Egg Watchers: Wildlife in Real Time

Students love watching Harriet, an American Bald Eagle, on a live camera feed.

Meet Harriet, an American bald eagle who has become an internet sensation over the last few years. Ever since Pritchett Real Estate Inc. set up live camera feeds pointed at an eagle nest back in October 2012, thousands have been tuning in daily to watch Harriet and her family. Over the years, nearly 73 million viewers have witnessed the lives of these eagles in the wild, including the hatching of nine eaglets.

In November, Harriet laid two eggs. On New Year’s Eve, Harriet and her mate welcomed E9 into the world as it emerged from its egg.

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Harriet watches over her baby eagles

E9 is the third eaglet of Harriet and her new mate. Eagles typically mate with one partner for life however, in 2015 Harriet’s mate for over 20 years, Ozzie, died after getting into a fight with another eagle.

There are growing concerns for the second egg. The incubation period for eagle eggs is typically 34-40 days. It has been over 45 days since the egg was laid and some are beginning to think the second egg may not hatch. This isn’t that unusual though. Eagle eggs normally have a hatch rate of about 50 percent. The egg could be infertile or have some type of genetic problem. Either way, experts are saying at this point it’s unlikely that the egg will hatch.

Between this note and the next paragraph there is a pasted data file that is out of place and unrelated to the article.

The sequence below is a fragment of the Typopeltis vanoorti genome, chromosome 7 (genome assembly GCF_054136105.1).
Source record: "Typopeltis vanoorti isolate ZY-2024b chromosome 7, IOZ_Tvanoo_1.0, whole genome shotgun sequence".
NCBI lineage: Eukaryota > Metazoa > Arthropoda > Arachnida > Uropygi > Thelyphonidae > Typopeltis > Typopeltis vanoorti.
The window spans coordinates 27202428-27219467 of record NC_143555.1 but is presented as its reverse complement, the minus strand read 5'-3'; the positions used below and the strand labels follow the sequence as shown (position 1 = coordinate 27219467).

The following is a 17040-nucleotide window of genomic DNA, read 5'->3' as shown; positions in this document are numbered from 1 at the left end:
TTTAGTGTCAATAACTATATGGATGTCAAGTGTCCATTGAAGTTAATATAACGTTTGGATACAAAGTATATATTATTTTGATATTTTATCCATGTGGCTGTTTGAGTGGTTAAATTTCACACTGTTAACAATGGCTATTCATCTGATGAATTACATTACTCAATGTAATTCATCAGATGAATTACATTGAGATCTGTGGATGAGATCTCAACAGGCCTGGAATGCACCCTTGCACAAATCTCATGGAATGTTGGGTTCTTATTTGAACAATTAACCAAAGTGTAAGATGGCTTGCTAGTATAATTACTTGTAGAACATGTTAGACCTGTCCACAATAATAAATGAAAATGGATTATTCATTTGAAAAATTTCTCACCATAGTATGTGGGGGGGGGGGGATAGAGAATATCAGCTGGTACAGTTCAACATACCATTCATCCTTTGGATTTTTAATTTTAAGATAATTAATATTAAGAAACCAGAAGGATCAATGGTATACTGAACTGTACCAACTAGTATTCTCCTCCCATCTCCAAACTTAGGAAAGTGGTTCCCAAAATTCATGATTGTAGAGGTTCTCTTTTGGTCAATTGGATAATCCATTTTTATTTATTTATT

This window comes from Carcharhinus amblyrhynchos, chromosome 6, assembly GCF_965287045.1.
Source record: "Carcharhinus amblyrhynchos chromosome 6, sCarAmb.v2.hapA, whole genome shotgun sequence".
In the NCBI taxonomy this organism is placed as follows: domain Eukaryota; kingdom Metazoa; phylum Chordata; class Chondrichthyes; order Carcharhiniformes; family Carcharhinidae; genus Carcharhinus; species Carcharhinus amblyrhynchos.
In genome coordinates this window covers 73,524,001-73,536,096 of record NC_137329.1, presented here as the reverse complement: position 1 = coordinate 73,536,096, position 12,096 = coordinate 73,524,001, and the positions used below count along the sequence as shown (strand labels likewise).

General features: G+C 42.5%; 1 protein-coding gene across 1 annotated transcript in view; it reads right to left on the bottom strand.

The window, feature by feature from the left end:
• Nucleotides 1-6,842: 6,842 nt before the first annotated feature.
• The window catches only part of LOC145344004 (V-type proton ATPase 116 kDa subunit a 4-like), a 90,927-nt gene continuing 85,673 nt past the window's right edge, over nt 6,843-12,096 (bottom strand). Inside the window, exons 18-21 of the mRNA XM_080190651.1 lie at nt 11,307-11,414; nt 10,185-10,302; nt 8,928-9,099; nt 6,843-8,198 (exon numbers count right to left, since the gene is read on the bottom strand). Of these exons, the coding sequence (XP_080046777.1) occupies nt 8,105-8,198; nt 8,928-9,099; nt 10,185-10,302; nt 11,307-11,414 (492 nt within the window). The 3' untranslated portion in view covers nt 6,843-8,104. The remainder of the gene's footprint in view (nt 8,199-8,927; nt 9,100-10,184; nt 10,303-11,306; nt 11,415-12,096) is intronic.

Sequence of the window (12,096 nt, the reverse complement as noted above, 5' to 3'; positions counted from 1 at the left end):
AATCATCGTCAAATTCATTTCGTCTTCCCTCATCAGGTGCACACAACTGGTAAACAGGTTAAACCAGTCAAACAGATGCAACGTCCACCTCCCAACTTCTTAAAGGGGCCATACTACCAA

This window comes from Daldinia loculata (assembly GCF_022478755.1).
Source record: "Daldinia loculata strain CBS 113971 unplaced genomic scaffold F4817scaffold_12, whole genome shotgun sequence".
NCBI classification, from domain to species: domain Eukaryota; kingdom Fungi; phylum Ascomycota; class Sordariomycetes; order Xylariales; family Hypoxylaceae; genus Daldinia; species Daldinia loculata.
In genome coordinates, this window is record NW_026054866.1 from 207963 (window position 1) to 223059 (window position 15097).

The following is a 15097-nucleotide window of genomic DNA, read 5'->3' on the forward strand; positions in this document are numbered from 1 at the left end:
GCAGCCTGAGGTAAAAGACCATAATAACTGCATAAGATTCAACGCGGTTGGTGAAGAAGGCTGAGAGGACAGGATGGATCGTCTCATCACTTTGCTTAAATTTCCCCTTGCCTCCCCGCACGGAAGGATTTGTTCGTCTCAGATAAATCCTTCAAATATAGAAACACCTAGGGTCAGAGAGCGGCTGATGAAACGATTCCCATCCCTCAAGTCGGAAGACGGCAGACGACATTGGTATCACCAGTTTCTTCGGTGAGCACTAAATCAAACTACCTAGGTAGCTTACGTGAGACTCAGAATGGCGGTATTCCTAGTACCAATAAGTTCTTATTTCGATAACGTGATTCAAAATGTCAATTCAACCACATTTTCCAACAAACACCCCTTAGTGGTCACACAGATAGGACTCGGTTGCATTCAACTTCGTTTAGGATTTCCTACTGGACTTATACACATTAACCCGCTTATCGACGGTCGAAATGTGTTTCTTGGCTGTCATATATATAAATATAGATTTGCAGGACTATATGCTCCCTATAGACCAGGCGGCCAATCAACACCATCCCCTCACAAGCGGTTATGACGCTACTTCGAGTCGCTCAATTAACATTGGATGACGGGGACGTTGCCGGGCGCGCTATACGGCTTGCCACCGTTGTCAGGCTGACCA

Many students at Dunbar were also aware of this event and glad to see eagles living peacefully in the wild.

“I was really happy [to] see a healthy eagle family living in an undisturbed habitat,” said senior Yasuo Uno.

The behavior of the eagles was interesting as some of their behavior resembled a human mother taking care of her newborn baby.

“[The eagles] were taking care of each other a lot like humans would. The father brought in food while the mother took care of the new born,” said senior Michael Waggoner.

At the height of the eagles’ popularity, there were over 70,000 concurrent viewers watching the eaglet emerge.

“If only the eagles knew how many people all over the world were watching them,” said senior Zach Helmburg.

Over the next few months, people from around the world can tune in to watch E9 grow as Harriet and her mate teach the young eaglet valuable life skills.

You can find out more about Harriet and her family on Pritchett’s website.